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A complexity scale for clinical trials from the perspective of a pharmacy service
  1. Marta Calvin-Lamas1,
  2. Salvador Pita-Fernandez2,
  3. Sonia Pertega-Diaz2,
  4. Maria Teresa Rabunal-Alvarez1,
  5. Isabel Martín-Herranz1
  1. 1Servicio de Farmacia, Instituto de Investigación Biomédica de A Coruña (INIBIC), Complexo Hospitalario Universitario A Coruña (CHUAC), Sergas, Universidade da Coruña (UDC), A Coruña, Spain
  2. 2Unidad de Epidemiología Clínica y Bioestadística, Instituto de Investigación Biomédica de A Coruña (INIBIC), Complexo Hospitalario Universitario A Coruña (CHUAC), Sergas, Universidade da Coruña (UDC), A Coruña, Spain
  1. Correspondence to Dr Marta Calvin-Lamas, Servicio de Farmacia, Instituto de Investigación Biomédica de A Coruña (INIBIC), Complexo Hospitalario Universitario A Coruña (CHUAC), Sergas. Universidade da Coruña (UDC), A Coruña, Spain; marta.calvin.lamas{at}sergas.es

Abstract

Objective To establish a method for evaluating the complexity of clinical trials (CTs) from the perspective of a pharmacy service (PS) and to analyse the complexity of CTs carried out in a tertiary level hospital.

Methods An observational, prevalence and retrospective study was carried out in a Spanish tertiary level hospital during the period 2008–2013. A scale of complexity was developed, whose internal consistency was determined by Cronbach’s alpha. The study involved five steps: an analysis of the activities involved, score allocation to the activities, identification of CTs started in the study period, data collection and assessment of the complexity. Three complexity levels were determined: low, medium and high. The variables calculated were mean overall complexity, mean complexity per medical specialty, per pathology, per phase of CT, per initiation year and percentage of CTs by complexity level.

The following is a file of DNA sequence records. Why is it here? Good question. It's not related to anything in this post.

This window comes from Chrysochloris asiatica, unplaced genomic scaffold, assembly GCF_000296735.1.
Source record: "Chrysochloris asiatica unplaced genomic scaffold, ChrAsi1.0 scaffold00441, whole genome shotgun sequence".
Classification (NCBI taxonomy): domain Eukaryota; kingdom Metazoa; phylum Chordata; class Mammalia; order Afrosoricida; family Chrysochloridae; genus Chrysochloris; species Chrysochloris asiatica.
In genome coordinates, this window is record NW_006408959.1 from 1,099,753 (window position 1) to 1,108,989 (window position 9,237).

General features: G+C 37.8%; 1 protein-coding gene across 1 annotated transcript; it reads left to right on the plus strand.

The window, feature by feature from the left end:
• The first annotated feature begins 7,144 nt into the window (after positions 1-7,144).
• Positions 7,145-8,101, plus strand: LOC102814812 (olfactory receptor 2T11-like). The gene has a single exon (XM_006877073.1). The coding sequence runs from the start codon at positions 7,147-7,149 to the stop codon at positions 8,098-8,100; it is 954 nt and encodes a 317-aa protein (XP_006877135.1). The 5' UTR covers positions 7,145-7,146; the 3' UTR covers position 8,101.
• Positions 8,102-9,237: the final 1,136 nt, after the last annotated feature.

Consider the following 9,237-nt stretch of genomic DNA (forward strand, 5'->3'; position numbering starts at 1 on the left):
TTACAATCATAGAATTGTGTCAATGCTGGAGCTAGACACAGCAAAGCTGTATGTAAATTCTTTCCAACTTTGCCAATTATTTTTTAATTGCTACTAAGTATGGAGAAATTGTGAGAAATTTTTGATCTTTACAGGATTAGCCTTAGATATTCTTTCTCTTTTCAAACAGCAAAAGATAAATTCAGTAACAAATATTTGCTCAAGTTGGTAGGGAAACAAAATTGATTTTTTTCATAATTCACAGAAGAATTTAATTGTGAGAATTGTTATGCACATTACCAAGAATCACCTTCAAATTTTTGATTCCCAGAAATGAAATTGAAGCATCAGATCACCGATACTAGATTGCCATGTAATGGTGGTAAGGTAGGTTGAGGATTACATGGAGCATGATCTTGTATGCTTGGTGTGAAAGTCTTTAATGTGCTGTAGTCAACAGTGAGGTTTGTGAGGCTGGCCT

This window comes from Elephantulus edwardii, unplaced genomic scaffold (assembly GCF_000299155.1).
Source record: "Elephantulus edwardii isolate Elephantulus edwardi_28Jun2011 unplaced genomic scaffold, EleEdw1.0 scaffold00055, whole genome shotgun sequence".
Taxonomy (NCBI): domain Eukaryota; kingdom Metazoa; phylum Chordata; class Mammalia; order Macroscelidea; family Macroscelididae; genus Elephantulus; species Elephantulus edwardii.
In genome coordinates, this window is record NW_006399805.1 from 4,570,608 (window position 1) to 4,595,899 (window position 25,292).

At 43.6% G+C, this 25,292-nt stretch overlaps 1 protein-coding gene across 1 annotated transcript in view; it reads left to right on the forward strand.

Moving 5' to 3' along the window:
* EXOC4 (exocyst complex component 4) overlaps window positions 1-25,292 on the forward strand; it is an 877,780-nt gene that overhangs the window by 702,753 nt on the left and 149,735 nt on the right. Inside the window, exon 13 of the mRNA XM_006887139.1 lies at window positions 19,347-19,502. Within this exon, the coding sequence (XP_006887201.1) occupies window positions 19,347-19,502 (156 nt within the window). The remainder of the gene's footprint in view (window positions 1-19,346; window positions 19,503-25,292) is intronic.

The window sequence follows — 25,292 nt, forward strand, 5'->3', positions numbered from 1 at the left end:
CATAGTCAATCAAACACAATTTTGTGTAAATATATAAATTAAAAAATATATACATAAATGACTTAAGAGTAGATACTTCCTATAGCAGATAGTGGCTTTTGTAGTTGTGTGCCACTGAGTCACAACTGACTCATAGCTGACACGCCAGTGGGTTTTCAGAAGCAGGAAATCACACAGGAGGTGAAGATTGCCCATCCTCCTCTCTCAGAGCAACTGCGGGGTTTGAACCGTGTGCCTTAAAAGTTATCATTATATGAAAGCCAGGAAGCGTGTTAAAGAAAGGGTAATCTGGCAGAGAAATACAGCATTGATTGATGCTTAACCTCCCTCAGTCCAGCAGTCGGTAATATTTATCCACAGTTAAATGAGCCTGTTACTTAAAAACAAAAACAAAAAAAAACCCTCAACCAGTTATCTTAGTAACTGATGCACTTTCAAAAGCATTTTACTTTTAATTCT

Results Cronbach’s alpha of the scale of complexity was 0.738. The two most influential items were dose preparation and number of professionals involved. 55.0% of CTs were in the medium level of complexity and 12.1% of CTs were in the high level. The mean complexity of CTs studied was 13.3±4.7 (median 12, range 6–32). Statistically significant differences were found in the complexity values between CTs of different medical specialties, pathologies, phase and dose preparation in the PS (p<0.001).

Conclusions The scale designed to evaluate the complexity of CTs had internal consistency. More than half of the CTs are in the medium level if complexity. The largest number of CTs with a high level of complexity were in rheumatology and oncology.

  • Clinical Trials
  • Complexity Scale
  • Pharmacy Service
  • Complexity Level
  • Investigational Drugs

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